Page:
It is winter, which means my high school senior is in the thick of the college application process. Like the hundreds of thousands of other American mothers in my shoes, most conversations I find myself having with family, friends and even new acquaintances inevitably turn to questions of where, and for what, my son is applying in terms of his higher education.
They nod as I recite the usual list of institutions to which a child with a high grade point average, great ACT scores and a natural affinity for math and science would apply: Michigan, Carnegie Mellon, Washington University in St. Louis.
But although my son could easily tackle a pre-med curriculum or an MBA track, or whatever those thinking about law school are majoring in these days, the fact is, he really likes to sing.
When I reveal to my peers that my son plans to major in musical theater, the head nodding kind of stops and is replaced by a slight squint in the eye.
Uh huh, they politely say.
But what they are thinking is, “How impractical.” Or, “How in the world will he make a living?” Or, “Why are you allowing him to enter into a life of certain and continual rejection?”
How will he make a living? Not really sure.
But the answer as to why my husband and I are enabling him to follow his dream is a bit more complicated.
First, we as parents have allowed each of our three older children the privilege of choosing their own — albeit more traditional — career paths, and have committed our emotional and financial support to those choices, so the fourth child gets the same deal.
But the more fundamental answer — which is a bit tougher for most folks to understand — is that I firmly believe there is no higher calling than the arts, and I am proud that I have a child brave enough to dedicate himself to that pursuit.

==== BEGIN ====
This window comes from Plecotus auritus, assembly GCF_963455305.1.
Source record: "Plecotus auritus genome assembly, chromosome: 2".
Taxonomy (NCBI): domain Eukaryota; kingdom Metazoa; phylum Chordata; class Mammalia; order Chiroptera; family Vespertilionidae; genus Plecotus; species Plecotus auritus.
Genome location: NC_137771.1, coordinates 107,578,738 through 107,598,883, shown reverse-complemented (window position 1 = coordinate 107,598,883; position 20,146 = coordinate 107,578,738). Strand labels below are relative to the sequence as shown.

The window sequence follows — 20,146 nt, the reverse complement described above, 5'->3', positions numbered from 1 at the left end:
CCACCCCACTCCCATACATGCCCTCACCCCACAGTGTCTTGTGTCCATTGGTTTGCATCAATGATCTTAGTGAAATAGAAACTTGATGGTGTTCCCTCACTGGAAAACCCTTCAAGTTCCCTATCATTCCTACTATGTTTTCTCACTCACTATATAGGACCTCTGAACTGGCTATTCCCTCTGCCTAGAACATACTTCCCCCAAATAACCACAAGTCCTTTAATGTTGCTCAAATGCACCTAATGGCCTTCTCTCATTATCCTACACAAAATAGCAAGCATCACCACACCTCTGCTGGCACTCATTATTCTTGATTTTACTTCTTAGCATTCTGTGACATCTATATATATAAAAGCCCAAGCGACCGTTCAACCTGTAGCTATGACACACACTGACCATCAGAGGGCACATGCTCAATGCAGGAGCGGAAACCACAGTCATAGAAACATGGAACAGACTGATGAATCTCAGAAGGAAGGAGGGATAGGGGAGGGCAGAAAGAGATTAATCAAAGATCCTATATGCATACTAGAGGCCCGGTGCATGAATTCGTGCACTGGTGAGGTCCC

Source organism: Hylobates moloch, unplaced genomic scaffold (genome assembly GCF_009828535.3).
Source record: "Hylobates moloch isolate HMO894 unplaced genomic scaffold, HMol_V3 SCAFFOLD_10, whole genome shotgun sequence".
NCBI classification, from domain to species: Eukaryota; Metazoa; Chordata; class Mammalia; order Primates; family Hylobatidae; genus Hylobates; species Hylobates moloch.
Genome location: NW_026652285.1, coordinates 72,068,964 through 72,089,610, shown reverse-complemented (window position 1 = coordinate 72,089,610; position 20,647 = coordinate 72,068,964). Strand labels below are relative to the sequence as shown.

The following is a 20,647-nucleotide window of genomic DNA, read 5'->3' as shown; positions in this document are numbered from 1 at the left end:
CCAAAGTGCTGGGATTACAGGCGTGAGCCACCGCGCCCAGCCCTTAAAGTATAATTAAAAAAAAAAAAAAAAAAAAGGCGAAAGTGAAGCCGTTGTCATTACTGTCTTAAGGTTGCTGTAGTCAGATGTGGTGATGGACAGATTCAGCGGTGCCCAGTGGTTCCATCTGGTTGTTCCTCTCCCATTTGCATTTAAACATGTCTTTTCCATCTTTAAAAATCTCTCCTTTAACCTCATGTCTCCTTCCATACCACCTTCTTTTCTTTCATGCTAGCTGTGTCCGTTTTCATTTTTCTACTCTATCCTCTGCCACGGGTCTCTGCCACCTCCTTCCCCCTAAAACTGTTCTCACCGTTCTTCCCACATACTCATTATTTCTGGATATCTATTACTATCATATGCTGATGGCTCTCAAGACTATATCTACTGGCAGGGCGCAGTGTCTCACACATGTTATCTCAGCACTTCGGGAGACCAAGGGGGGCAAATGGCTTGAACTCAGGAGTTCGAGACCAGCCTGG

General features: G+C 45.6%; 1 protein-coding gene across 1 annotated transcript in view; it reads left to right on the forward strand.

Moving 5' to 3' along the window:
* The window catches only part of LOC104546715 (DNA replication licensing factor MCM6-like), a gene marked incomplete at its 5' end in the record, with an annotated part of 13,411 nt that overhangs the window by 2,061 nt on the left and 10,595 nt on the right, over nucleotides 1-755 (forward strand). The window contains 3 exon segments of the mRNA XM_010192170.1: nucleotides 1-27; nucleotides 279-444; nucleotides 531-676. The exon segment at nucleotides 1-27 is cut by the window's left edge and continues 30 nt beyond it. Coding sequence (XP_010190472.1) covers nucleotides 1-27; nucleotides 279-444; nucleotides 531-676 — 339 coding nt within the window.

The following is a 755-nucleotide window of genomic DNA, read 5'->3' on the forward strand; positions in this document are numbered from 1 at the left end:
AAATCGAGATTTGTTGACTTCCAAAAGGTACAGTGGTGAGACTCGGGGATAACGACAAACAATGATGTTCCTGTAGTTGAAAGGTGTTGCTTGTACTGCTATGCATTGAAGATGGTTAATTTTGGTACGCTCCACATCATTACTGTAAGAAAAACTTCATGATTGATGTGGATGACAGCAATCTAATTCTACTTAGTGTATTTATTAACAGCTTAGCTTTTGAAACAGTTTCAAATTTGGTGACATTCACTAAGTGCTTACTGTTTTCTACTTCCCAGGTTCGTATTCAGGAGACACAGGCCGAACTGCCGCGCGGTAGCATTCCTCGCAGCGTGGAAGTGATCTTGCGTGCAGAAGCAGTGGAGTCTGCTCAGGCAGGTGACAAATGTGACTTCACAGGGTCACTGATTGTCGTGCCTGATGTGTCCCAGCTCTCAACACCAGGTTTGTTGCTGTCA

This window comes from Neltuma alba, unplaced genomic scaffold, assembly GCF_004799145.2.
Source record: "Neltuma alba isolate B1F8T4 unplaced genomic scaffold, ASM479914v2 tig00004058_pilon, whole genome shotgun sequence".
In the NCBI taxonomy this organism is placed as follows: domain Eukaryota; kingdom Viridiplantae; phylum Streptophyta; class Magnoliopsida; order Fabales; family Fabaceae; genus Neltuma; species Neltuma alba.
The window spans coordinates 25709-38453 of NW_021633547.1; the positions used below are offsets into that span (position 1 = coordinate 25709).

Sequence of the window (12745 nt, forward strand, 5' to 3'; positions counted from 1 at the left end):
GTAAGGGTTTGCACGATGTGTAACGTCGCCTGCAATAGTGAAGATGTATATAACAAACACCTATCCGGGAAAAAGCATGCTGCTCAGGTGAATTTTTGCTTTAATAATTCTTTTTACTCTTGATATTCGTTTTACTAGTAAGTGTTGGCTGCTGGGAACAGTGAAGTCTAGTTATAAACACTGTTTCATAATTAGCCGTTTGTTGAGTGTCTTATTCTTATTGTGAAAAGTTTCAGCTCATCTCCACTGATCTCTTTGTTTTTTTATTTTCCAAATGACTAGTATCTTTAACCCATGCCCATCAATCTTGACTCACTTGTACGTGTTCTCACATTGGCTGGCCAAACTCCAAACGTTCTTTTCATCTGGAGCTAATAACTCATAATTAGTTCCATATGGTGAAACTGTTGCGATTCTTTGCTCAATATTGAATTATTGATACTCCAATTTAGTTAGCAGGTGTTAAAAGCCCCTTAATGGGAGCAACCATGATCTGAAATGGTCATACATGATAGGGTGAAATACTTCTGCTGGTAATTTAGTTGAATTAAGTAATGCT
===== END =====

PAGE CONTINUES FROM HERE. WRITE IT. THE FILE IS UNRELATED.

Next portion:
What about medicine? Or science? Or education?
This is not to belittle those professions or any others. But in the larger scheme of things — the very Big Picture — it is the poets and the painters, the musicians and the playwrights, who are best equipped to make us feel and understand what it means to be human, to interpret our experiences and share those interpretations with others. What would be the point of good health or scientific advances, or learning for that matter, if we were to live in a world devoid of art?
The arts don’t really matter, some say. I say, the arts may be the only thing that matters.
Scientists already are envisioning a future where doctors and accountants and a myriad of other professionals will be replaced by some sort of computer or other technology.
And as the Internet — an encyclopedic amount of knowledge — becomes more and more accessible in the form of wristwatches and eyeglasses, is it really too farfetched to assume that it is only a matter of time before some sort of chip will be installed directly into our brains, enabling us to instantaneously channel anything we need to know and thereby obviating the need for traditional education?
If we continue down this path — and there is no reason to assume we won’t — then the only people who will not be replaceable by computers will be the ones whose work necessarily comes purely from the soul, necessarily independent of machines: the artists.
In an ironic cosmological twist of fate, it may well be the artists who are the only ones in the future who are employable.
It will be the artists who will remind us of those things that cannot be regurgitated through a Google search. It will be the artists who will be there to teach us what it means to love, to have compassion and to remember; to show us, in the words of the late art historian Norris K. Smith, wherein goodness lies.
And in the future, that will be of primary importance.
As it is now.
“The arts are not a way to make a living,” admitted novelist Kurt Vonnegut. “They are a very human way of making life more bearable. Practicing an art, no matter how well or badly is a way to make your soul grow, for heaven’s sake.”
Toby Tabachnick is a senior staff writer for The Chronicle.